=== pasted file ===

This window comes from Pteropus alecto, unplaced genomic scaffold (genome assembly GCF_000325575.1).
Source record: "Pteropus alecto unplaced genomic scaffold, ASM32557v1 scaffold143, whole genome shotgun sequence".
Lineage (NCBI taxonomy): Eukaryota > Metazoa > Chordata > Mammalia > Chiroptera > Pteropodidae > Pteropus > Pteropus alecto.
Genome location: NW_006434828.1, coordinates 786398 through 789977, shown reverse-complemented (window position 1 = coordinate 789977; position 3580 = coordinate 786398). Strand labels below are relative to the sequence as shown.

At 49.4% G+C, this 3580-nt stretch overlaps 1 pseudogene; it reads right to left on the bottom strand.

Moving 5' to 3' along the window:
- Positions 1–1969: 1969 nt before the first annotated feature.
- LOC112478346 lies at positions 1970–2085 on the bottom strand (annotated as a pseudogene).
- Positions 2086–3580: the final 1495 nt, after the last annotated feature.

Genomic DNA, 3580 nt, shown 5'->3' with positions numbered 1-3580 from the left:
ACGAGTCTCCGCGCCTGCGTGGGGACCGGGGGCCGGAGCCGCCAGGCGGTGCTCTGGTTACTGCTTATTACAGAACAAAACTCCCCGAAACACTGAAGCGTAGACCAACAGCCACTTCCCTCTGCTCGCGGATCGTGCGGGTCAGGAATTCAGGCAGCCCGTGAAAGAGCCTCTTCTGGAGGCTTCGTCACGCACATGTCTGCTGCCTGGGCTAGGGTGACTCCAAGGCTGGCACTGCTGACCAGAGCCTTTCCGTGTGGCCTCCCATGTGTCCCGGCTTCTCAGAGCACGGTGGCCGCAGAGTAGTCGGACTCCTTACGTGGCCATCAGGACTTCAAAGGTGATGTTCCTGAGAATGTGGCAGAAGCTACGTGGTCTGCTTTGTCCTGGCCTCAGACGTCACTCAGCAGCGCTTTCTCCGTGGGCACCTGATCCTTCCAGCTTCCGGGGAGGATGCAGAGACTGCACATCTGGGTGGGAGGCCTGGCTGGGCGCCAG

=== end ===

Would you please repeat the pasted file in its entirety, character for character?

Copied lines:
This window comes from Pteropus alecto, unplaced genomic scaffold (genome assembly GCF_000325575.1).
Source record: "Pteropus alecto unplaced genomic scaffold, ASM32557v1 scaffold143, whole genome shotgun sequence".
Lineage (NCBI taxonomy): Eukaryota > Metazoa > Chordata > Mammalia > Chiroptera > Pteropodidae > Pteropus > Pteropus alecto.
Genome location: NW_006434828.1, coordinates 786398 through 789977, shown reverse-complemented (window position 1 = coordinate 789977; position 3580 = coordinate 786398). Strand labels below are relative to the sequence as shown.

At 49.4% G+C, this 3580-nt stretch overlaps 1 pseudogene; it reads right to left on the bottom strand.

Moving 5' to 3' along the window:
- Positions 1–1969: 1969 nt before the first annotated feature.
- LOC112478346 lies at positions 1970–2085 on the bottom strand (annotated as a pseudogene).
- Positions 2086–3580: the final 1495 nt, after the last annotated feature.

Genomic DNA, 3580 nt, shown 5'->3' with positions numbered 1-3580 from the left:
ACGAGTCTCCGCGCCTGCGTGGGGACCGGGGGCCGGAGCCGCCAGGCGGTGCTCTGGTTACTGCTTATTACAGAACAAAACTCCCCGAAACACTGAAGCGTAGACCAACAGCCACTTCCCTCTGCTCGCGGATCGTGCGGGTCAGGAATTCAGGCAGCCCGTGAAAGAGCCTCTTCTGGAGGCTTCGTCACGCACATGTCTGCTGCCTGGGCTAGGGTGACTCCAAGGCTGGCACTGCTGACCAGAGCCTTTCCGTGTGGCCTCCCATGTGTCCCGGCTTCTCAGAGCACGGTGGCCGCAGAGTAGTCGGACTCCTTACGTGGCCATCAGGACTTCAAAGGTGATGTTCCTGAGAATGTGGCAGAAGCTACGTGGTCTGCTTTGTCCTGGCCTCAGACGTCACTCAGCAGCGCTTTCTCCGTGGGCACCTGATCCTTCCAGCTTCCGGGGAGGATGCAGAGACTGCACATCTGGGTGGGAGGCCTGGCTGGGCGCCAG